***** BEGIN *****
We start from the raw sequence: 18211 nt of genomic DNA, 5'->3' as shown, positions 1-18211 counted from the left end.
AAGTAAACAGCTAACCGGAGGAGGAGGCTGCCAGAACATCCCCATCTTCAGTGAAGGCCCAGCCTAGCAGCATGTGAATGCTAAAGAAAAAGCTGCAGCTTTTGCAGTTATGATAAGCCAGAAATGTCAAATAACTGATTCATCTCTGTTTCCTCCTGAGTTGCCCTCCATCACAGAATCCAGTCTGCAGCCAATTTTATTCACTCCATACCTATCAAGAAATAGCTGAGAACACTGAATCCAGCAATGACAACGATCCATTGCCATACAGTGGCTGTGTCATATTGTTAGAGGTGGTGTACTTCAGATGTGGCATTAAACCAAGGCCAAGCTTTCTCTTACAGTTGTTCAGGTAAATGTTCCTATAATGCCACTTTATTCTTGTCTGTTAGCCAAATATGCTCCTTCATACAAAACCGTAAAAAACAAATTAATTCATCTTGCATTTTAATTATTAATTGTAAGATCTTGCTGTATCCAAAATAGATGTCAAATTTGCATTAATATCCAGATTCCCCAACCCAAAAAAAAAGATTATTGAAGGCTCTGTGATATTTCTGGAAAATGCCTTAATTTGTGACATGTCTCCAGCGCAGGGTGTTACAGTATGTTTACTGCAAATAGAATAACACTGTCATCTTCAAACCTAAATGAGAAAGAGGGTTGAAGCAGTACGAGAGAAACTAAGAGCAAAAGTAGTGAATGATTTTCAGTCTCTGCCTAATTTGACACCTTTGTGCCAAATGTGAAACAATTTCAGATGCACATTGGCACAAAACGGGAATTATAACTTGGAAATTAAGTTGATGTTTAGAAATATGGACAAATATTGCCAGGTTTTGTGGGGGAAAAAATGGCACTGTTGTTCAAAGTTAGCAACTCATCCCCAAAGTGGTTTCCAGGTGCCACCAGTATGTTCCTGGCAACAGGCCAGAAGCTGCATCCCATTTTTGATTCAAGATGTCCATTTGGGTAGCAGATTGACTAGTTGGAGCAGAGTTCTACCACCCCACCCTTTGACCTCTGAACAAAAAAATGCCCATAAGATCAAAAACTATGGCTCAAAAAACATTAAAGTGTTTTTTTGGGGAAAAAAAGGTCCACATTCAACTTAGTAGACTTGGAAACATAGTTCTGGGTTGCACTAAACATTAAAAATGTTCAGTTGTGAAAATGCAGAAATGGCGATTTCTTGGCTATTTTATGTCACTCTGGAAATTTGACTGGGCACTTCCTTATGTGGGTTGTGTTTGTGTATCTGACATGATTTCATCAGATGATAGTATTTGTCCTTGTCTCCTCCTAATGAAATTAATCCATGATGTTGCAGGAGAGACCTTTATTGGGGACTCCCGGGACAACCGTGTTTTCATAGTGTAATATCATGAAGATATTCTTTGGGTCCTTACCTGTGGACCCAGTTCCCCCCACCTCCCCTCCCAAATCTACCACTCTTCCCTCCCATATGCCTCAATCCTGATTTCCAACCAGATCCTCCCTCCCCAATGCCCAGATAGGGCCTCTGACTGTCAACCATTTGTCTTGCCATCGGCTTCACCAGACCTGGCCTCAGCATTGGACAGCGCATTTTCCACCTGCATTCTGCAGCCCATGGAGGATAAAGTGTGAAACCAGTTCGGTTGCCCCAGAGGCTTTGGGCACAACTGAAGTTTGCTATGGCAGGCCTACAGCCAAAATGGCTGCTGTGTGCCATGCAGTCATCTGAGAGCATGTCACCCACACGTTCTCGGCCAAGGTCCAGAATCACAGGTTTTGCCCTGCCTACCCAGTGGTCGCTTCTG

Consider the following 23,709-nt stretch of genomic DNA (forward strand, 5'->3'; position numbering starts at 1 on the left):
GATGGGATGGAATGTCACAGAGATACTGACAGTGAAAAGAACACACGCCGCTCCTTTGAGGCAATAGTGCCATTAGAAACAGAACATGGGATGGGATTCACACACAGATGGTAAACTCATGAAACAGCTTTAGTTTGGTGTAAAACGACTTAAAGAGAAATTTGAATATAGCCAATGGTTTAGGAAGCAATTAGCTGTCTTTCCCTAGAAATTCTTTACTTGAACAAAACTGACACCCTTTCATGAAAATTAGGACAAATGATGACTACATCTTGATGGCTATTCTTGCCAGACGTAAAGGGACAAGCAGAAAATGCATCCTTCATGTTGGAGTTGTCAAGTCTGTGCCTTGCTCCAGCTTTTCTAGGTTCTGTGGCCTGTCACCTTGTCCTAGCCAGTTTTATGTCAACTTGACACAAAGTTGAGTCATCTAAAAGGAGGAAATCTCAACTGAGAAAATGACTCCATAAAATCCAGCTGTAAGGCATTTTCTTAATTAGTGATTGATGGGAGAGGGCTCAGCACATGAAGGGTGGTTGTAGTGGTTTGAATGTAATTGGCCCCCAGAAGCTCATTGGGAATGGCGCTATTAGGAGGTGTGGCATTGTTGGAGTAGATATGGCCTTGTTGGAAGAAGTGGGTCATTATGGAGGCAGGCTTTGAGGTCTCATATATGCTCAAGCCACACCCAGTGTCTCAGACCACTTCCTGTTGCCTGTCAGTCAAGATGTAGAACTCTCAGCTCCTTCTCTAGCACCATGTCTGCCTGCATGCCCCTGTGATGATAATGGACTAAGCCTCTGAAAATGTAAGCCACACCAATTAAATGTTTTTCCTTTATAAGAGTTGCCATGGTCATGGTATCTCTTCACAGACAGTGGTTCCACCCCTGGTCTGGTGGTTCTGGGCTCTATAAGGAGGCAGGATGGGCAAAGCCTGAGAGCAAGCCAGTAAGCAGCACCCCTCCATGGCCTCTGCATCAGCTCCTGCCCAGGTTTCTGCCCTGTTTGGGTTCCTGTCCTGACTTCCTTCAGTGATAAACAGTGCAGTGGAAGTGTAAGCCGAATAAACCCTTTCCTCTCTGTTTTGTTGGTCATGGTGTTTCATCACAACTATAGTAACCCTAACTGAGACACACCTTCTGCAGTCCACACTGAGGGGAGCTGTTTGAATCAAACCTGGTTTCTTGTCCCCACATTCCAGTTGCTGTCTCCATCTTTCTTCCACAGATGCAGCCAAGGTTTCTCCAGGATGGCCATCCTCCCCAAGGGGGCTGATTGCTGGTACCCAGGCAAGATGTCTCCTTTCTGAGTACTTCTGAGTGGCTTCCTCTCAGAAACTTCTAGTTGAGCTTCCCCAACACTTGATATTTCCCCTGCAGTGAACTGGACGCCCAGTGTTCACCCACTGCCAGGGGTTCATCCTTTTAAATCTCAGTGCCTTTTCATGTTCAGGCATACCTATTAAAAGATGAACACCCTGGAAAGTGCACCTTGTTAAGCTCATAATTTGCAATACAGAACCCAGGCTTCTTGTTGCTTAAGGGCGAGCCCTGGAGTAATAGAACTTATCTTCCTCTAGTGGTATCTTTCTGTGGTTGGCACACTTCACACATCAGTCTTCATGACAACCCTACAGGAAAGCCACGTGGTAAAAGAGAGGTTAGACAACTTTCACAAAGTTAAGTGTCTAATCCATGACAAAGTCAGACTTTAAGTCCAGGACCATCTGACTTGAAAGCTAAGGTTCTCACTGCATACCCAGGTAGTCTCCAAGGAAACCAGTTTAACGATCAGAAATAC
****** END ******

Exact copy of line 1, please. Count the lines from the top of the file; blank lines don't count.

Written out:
We start from the raw sequence: 18211 nt of genomic DNA, 5'->3' as shown, positions 1-18211 counted from the left end.